A National Citizens' Assembly on Electoral Reform
Experience has taught us that politicians are in a conflict of interest when it comes to designing a new electoral system. Their difficulty in putting aside considerations about their own political party’s fortunes and their personal re-election prospects has repeatedly created a political impasse. That’s where a National Citizens’ Assembly comes in.
Why A National Citizens’ Assembly on Electoral Reform?
Citizens deserve a process they can trust. Participants in a National Citizens’ Assembly on electoral reform would be selected by stratified random sample, using a civic lottery to create a body that is truly representative of the public: citizens working on behalf of their fellow citizens. The Assembly would be independent of parties and partisan considerations. (You can learn how a civic lottery works here).
A short slideshow on “Why A National Citizen’s Assembly on Electoral Reform?”
(click to advance the slides)
Shoni Field, Member of the BC Citizens’ Assembly, on the Assembly Experience and Their Work
More FAQs about a National Citizens’ Assembly
What is the history of citizens' assemblies and where have citizens' assemblies been used?
Citizens’ assemblies are being widely used around the world to tackle difficult and complex issues.
Citizens assemblies were preceded by another widely used process: the “citizens’ jury,” trademarked by the Jefferson Centre, which invented the process in 1971. In Canada, citizens’ juries are usually called citizens’ reference panels by the independent company most often engaged to deliver them, Mass LBP.
The distinctions between citizens juries or reference panels and citizens assemblies have to do with the size and the time involved. Citizens assemblies usually involve a larger number of participants (typically over 100) and usually meet for a longer period of time (months rather than days).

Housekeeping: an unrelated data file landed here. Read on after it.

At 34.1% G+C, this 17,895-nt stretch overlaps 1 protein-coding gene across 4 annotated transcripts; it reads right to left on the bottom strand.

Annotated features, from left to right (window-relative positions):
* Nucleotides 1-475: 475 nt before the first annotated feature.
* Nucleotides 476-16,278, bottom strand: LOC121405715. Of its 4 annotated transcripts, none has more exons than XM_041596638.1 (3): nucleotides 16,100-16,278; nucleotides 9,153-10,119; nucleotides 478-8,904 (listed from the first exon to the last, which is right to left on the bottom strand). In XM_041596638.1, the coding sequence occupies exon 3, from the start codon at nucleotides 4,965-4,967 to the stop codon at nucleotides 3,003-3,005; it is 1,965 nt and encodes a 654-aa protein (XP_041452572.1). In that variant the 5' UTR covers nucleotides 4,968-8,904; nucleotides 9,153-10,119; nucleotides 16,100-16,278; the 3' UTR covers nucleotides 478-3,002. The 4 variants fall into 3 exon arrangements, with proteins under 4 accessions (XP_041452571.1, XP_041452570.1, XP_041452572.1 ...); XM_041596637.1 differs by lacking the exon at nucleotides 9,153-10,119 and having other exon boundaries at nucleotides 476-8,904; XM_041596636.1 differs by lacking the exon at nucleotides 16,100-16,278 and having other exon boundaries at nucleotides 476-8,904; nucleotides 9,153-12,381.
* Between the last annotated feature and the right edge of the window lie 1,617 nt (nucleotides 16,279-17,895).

BC’s Citizens’ Assembly on Electoral Reform in 2004 is a model that was emulated around the world. In 2007, Ontario held a Citizens’ Assembly on Electoral Reform, based on the BC model. Each of these assemblies included one man and one woman from each riding and met for almost a year.
Citizens’ assemblies have been held in countries including Iceland, Belgium, Ireland, the UK, and Australia, among others.
Who decides what question(s) a citizens' assembly will tackle?
In a majority government situation, the party in power can set the terms. In a minority government, parties will need to negotiate the question(s) to be examined by the Assembly. Fair Vote Canada recommends that the National Citizens’ Assembly on Electoral Reform be tasked with a question as open ended as the Assemblies in BC and Ontario, to build the most legitimacy and the broadest possible support for its recommendation.
BC: “Our mandate was to assess different models for electing members of the Legislative Assembly and to recommend whether our current system for provincial elections should be retained or whether a new model should be adopted.”
ON: “The Citizens’ Assembly on Electoral Reform brought together a diverse group of ordinary citizens to assess Ontario’s electoral system (the way votes are translated into seats in the legislature), compare it with systems used in other democracies, and recommend the best system for the province – our existing system or a new one the Assembly would design specifically for Ontario.”